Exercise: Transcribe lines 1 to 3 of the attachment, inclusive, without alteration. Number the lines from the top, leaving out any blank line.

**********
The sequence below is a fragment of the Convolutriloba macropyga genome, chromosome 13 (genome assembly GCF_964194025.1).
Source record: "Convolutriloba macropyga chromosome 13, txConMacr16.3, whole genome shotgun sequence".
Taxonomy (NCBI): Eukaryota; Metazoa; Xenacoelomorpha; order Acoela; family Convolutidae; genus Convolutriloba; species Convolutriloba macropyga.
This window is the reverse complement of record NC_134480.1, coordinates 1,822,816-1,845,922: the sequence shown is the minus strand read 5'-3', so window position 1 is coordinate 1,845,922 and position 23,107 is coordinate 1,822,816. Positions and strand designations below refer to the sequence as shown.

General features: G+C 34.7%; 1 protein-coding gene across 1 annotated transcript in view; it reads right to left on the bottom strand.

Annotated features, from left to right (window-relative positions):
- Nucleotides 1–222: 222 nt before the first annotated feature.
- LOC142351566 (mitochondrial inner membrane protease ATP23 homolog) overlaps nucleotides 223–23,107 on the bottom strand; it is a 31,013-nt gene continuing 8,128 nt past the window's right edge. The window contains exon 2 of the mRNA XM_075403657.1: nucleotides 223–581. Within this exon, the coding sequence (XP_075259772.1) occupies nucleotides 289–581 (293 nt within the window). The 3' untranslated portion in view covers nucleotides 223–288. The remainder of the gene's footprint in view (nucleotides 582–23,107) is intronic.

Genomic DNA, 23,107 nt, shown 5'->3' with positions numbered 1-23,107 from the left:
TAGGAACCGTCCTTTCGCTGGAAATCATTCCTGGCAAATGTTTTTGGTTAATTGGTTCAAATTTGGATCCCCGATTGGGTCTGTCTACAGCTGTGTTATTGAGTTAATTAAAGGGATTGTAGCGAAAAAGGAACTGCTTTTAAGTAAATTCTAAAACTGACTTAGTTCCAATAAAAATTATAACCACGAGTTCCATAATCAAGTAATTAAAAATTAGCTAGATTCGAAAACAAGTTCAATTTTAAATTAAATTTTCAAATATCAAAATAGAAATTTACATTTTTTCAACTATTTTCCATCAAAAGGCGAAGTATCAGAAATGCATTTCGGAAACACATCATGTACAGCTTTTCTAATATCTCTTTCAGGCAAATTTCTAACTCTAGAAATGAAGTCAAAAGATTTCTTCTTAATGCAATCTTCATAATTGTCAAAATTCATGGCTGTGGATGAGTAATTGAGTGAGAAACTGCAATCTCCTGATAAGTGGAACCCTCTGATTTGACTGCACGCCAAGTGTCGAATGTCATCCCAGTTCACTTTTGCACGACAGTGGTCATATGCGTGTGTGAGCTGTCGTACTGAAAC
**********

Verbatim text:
The sequence below is a fragment of the Convolutriloba macropyga genome, chromosome 13 (genome assembly GCF_964194025.1).
Source record: "Convolutriloba macropyga chromosome 13, txConMacr16.3, whole genome shotgun sequence".
Taxonomy (NCBI): Eukaryota; Metazoa; Xenacoelomorpha; order Acoela; family Convolutidae; genus Convolutriloba; species Convolutriloba macropyga.